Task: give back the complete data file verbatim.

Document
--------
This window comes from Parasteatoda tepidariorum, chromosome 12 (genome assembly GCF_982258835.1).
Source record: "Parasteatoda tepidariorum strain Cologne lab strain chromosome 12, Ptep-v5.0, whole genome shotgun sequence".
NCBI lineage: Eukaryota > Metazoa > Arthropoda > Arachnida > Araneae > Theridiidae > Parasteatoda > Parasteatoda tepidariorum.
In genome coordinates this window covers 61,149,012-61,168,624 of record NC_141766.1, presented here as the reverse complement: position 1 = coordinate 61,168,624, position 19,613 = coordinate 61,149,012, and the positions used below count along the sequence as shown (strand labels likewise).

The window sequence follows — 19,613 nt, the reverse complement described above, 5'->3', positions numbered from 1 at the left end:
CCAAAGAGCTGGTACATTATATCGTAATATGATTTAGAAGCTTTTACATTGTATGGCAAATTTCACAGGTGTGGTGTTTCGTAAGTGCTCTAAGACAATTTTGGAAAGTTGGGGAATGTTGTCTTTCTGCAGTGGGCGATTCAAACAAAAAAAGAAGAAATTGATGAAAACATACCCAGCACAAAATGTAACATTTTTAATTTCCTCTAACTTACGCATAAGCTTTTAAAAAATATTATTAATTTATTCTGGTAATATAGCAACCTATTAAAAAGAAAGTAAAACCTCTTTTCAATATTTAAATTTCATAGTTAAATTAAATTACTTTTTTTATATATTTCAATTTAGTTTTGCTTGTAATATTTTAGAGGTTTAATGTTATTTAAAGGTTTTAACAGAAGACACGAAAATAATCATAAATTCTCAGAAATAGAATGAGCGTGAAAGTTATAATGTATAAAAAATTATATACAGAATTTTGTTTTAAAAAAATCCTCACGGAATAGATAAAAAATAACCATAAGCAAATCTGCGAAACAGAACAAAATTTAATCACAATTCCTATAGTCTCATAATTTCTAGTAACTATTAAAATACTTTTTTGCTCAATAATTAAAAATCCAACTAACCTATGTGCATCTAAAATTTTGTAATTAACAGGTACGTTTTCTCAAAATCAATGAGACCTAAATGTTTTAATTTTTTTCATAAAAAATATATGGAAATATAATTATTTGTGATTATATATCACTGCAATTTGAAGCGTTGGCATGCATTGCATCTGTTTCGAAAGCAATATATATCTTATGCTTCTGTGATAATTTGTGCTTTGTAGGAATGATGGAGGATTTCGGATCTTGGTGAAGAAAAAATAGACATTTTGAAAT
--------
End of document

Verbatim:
This window comes from Parasteatoda tepidariorum, chromosome 12 (genome assembly GCF_982258835.1).
Source record: "Parasteatoda tepidariorum strain Cologne lab strain chromosome 12, Ptep-v5.0, whole genome shotgun sequence".
NCBI lineage: Eukaryota > Metazoa > Arthropoda > Arachnida > Araneae > Theridiidae > Parasteatoda > Parasteatoda tepidariorum.
In genome coordinates this window covers 61,149,012-61,168,624 of record NC_141766.1, presented here as the reverse complement: position 1 = coordinate 61,168,624, position 19,613 = coordinate 61,149,012, and the positions used below count along the sequence as shown (strand labels likewise).

The window sequence follows — 19,613 nt, the reverse complement described above, 5'->3', positions numbered from 1 at the left end:
CCAAAGAGCTGGTACATTATATCGTAATATGATTTAGAAGCTTTTACATTGTATGGCAAATTTCACAGGTGTGGTGTTTCGTAAGTGCTCTAAGACAATTTTGGAAAGTTGGGGAATGTTGTCTTTCTGCAGTGGGCGATTCAAACAAAAAAAGAAGAAATTGATGAAAACATACCCAGCACAAAATGTAACATTTTTAATTTCCTCTAACTTACGCATAAGCTTTTAAAAAATATTATTAATTTATTCTGGTAATATAGCAACCTATTAAAAAGAAAGTAAAACCTCTTTTCAATATTTAAATTTCATAGTTAAATTAAATTACTTTTTTTATATATTTCAATTTAGTTTTGCTTGTAATATTTTAGAGGTTTAATGTTATTTAAAGGTTTTAACAGAAGACACGAAAATAATCATAAATTCTCAGAAATAGAATGAGCGTGAAAGTTATAATGTATAAAAAATTATATACAGAATTTTGTTTTAAAAAAATCCTCACGGAATAGATAAAAAATAACCATAAGCAAATCTGCGAAACAGAACAAAATTTAATCACAATTCCTATAGTCTCATAATTTCTAGTAACTATTAAAATACTTTTTTGCTCAATAATTAAAAATCCAACTAACCTATGTGCATCTAAAATTTTGTAATTAACAGGTACGTTTTCTCAAAATCAATGAGACCTAAATGTTTTAATTTTTTTCATAAAAAATATATGGAAATATAATTATTTGTGATTATATATCACTGCAATTTGAAGCGTTGGCATGCATTGCATCTGTTTCGAAAGCAATATATATCTTATGCTTCTGTGATAATTTGTGCTTTGTAGGAATGATGGAGGATTTCGGATCTTGGTGAAGAAAAAATAGACATTTTGAAAT